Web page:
Microsoft sues software maker who tricked Windows users into buying software for non-existent problems

Spam isn't the only computer nuisance that lawmakers and corporations are going after these days. The Washington State Office of the Attorney General filed a suit in cooperation with Microsoft against a software market that allegedly tricked consumers into buying software they didn’t need.

Washington State Attorney General Rob McKenna said in a statement, "The Attorney General’s Office along with Microsoft has yanked the fear factor dial out of the hands of businesses that use scareware as a marketing tool and have spun it toward them."

The filing of the suit was allowed after the improvement of a law in Washington State called the Computer Spyware Act. McKenna continued, "We won’t tolerate the use of alarmist warnings or deceptive ‘free scans’ to trick consumers into buying software to fix a problem that doesn’t even exist. We’ve repeatedly proven that Internet companies that prey on consumers’ anxieties are within our reach."

The Computer Spyware Act not only bans and makes illegal spyware, but any other program that misleads consumers into believing that a problem is present and a fix is needed for security.

Named in the suit are several defendants including makers of Registry Cleaner XP, Branch Software, and Alpha Red. Specifically named in the Registry Cleaner XP filing is company owner James Reed McCreary IV.

The complaint is that the defendants sent multiple pop-ups to Windows users that mimicked the look of actual error messages from Microsoft. The messages reportedly read "CRITICAL ERROR MESSAGE! – REGISTRY DAMAGED AND CORRUPTED" directing users to a site where they could pay for the software, which allegedly did nothing.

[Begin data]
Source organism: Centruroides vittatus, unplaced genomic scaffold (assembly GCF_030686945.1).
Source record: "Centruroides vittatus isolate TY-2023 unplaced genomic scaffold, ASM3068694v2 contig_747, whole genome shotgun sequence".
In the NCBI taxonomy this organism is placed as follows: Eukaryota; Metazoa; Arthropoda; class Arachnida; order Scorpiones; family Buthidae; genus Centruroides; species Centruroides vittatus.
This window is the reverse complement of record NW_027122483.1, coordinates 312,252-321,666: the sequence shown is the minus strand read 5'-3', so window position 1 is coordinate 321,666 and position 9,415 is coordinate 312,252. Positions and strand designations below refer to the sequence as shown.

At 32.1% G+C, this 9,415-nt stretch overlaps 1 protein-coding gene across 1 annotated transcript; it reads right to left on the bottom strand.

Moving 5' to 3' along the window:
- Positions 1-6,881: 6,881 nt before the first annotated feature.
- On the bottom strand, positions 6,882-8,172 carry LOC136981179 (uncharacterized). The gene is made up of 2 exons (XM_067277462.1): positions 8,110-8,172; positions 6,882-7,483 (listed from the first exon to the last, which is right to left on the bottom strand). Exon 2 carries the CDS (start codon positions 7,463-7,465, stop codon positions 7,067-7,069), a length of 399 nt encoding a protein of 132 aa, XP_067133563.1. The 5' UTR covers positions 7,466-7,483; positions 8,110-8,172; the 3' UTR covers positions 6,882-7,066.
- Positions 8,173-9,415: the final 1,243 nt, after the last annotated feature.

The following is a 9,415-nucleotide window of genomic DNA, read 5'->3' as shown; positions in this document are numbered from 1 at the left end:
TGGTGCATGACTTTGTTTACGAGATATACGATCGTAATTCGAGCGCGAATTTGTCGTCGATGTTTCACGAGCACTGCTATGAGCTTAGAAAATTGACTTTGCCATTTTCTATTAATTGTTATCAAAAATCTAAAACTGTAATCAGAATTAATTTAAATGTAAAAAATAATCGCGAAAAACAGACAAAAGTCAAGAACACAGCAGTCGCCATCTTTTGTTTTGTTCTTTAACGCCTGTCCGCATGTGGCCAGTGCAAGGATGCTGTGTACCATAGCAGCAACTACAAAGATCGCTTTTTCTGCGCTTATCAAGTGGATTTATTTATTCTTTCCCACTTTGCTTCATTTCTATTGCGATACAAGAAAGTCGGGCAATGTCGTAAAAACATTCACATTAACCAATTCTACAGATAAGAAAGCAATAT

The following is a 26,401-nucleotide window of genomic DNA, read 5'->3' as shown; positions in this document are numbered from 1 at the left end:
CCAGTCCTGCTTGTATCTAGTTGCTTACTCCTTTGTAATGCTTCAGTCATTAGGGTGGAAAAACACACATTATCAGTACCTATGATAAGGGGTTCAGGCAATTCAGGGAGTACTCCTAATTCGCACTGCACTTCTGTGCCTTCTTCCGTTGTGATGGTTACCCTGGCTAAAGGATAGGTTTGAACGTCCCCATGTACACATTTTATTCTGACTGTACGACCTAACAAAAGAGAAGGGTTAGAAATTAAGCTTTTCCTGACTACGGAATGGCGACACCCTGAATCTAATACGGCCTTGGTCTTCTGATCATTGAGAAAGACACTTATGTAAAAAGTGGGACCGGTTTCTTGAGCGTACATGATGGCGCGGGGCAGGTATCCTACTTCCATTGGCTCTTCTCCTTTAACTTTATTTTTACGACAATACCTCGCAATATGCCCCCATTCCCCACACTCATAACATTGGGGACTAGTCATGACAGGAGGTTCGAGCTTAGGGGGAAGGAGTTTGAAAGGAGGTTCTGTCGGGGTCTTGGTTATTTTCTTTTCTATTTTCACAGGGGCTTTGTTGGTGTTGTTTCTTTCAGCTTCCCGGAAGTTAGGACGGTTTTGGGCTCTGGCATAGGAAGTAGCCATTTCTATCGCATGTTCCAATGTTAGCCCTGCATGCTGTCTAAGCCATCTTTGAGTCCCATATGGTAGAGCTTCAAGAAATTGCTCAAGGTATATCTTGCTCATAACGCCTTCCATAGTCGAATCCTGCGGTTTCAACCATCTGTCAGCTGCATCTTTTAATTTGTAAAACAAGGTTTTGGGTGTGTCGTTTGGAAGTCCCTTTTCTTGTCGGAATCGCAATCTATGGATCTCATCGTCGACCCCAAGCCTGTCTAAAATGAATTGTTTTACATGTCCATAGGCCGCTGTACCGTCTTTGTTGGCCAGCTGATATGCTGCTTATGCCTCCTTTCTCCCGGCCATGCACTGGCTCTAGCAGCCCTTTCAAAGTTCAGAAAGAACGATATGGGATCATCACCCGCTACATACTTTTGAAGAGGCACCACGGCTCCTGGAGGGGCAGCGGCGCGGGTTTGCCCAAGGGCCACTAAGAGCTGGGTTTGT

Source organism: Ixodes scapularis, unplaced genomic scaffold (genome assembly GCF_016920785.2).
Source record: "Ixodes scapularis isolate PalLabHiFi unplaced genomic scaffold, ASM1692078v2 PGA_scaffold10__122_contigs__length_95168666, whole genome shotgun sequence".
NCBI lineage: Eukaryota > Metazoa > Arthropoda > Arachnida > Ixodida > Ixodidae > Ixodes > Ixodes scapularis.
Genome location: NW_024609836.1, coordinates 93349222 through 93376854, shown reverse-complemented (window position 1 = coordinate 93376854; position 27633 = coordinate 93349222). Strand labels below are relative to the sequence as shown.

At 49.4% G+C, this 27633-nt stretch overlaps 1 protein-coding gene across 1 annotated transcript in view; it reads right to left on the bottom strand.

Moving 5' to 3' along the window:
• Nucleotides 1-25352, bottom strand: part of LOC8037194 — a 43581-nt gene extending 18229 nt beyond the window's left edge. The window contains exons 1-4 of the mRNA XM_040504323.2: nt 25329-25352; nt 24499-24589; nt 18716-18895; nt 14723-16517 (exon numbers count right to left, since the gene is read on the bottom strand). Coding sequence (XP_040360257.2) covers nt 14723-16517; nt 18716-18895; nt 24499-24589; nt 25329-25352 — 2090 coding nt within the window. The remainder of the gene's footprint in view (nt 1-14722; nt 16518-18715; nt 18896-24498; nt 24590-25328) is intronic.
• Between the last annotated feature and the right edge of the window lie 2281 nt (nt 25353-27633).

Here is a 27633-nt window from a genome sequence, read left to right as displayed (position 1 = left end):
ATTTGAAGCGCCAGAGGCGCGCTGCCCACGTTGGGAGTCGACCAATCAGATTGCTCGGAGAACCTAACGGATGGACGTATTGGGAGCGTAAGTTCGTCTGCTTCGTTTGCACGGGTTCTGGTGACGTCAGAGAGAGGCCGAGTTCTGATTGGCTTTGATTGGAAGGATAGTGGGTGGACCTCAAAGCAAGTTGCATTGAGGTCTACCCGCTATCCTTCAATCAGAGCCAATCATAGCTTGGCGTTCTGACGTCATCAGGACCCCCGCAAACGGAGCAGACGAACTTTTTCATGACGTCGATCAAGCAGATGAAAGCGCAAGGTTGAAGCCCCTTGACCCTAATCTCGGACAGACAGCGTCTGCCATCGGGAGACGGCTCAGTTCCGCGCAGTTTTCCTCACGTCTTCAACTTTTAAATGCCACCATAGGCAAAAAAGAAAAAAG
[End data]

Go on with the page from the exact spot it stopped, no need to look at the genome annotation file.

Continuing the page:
According to the Attorney General office statement, the software firms were able to send these pop-ups by taking advantage of computers capable of receiving Windows Messenger Service pop-ups. The service is intended to be used by system administrators on a network to contact computer users and is different from the Windows chat application.

Any computer capable of receiving Net Send messages was vulnerable. The messages routed the user to the site for a free scan of their computer, which always found errors and asked for $39.95 to download software to repair the errors.

Senior Counsel for the Attorney General's Consumer Protection High-Tech Unit, Paula Selis said, "Consumers who visited the Web site were offered a free scan to check their computer – but the program found ‘critical’ errors every time. Users were then told to pay $39.95 to repair these dubious problems."

According to Microsoft, the 50% of its customer support calls are related to crashes blamed on spyware. The penalty if convicted is a fine of up to $2,000 per incident, restitution, and attorney's fees. Some reports say that one IP address received as many as 200 of the pop-ups per day.

Ironically, this suit isn’t the first brought against the same people from Microsoft since 2005 when Washington State's Computer Spyware Act was enacted. The firms were previously sued under the act and the plaintiffs were granted injunctions and settlements.

Microsoft Senior Attorney for Internet Safety Enforcement said, "Microsoft is honored to assist Washington Attorney General McKenna in helping to protect consumers from online threats. Cybercrime continues to evolve, but with public/private collaboration such as this, we can work to champion tougher laws, greater public awareness and, ultimately, stronger protections for online consumers.”

"The whole principle [of censorship] is wrong. It's like demanding that grown men live on skim milk because the baby can't have steak." -- Robert Heinlein

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